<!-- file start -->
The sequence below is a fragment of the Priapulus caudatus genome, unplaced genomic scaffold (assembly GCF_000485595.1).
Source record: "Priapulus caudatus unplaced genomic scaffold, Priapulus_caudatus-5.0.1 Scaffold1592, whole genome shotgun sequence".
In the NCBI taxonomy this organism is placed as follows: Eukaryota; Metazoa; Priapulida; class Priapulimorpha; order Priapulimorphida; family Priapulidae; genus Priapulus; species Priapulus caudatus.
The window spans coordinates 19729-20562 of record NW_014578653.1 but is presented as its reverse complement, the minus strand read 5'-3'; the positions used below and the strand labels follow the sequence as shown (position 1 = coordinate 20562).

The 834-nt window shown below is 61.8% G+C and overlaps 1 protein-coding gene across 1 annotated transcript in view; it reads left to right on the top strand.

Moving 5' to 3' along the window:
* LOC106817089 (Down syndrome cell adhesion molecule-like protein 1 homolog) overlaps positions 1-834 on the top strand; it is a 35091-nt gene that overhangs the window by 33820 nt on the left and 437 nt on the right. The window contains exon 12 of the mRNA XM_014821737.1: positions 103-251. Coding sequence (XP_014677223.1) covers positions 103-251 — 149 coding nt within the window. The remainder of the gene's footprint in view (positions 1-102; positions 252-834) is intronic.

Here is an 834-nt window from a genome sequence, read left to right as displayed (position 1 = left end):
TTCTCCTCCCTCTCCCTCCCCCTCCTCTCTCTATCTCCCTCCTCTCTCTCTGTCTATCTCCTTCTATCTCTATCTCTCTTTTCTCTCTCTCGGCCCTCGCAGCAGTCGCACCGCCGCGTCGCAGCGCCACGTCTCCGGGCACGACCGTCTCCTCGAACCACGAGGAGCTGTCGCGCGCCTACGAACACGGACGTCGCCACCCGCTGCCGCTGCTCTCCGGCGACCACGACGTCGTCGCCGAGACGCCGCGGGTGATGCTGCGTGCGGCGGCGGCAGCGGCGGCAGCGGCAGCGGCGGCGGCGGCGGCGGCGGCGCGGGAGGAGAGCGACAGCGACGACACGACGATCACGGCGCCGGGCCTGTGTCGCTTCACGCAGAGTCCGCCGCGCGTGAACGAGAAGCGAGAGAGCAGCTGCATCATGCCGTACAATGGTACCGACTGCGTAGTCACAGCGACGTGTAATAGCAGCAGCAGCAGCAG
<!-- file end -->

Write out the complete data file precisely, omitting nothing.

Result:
The sequence below is a fragment of the Priapulus caudatus genome, unplaced genomic scaffold (assembly GCF_000485595.1).
Source record: "Priapulus caudatus unplaced genomic scaffold, Priapulus_caudatus-5.0.1 Scaffold1592, whole genome shotgun sequence".
In the NCBI taxonomy this organism is placed as follows: Eukaryota; Metazoa; Priapulida; class Priapulimorpha; order Priapulimorphida; family Priapulidae; genus Priapulus; species Priapulus caudatus.
The window spans coordinates 19729-20562 of record NW_014578653.1 but is presented as its reverse complement, the minus strand read 5'-3'; the positions used below and the strand labels follow the sequence as shown (position 1 = coordinate 20562).

The 834-nt window shown below is 61.8% G+C and overlaps 1 protein-coding gene across 1 annotated transcript in view; it reads left to right on the top strand.

Moving 5' to 3' along the window:
* LOC106817089 (Down syndrome cell adhesion molecule-like protein 1 homolog) overlaps positions 1-834 on the top strand; it is a 35091-nt gene that overhangs the window by 33820 nt on the left and 437 nt on the right. The window contains exon 12 of the mRNA XM_014821737.1: positions 103-251. Coding sequence (XP_014677223.1) covers positions 103-251 — 149 coding nt within the window. The remainder of the gene's footprint in view (positions 1-102; positions 252-834) is intronic.

Here is an 834-nt window from a genome sequence, read left to right as displayed (position 1 = left end):
TTCTCCTCCCTCTCCCTCCCCCTCCTCTCTCTATCTCCCTCCTCTCTCTCTGTCTATCTCCTTCTATCTCTATCTCTCTTTTCTCTCTCTCGGCCCTCGCAGCAGTCGCACCGCCGCGTCGCAGCGCCACGTCTCCGGGCACGACCGTCTCCTCGAACCACGAGGAGCTGTCGCGCGCCTACGAACACGGACGTCGCCACCCGCTGCCGCTGCTCTCCGGCGACCACGACGTCGTCGCCGAGACGCCGCGGGTGATGCTGCGTGCGGCGGCGGCAGCGGCGGCAGCGGCAGCGGCGGCGGCGGCGGCGGCGGCGCGGGAGGAGAGCGACAGCGACGACACGACGATCACGGCGCCGGGCCTGTGTCGCTTCACGCAGAGTCCGCCGCGCGTGAACGAGAAGCGAGAGAGCAGCTGCATCATGCCGTACAATGGTACCGACTGCGTAGTCACAGCGACGTGTAATAGCAGCAGCAGCAGCAG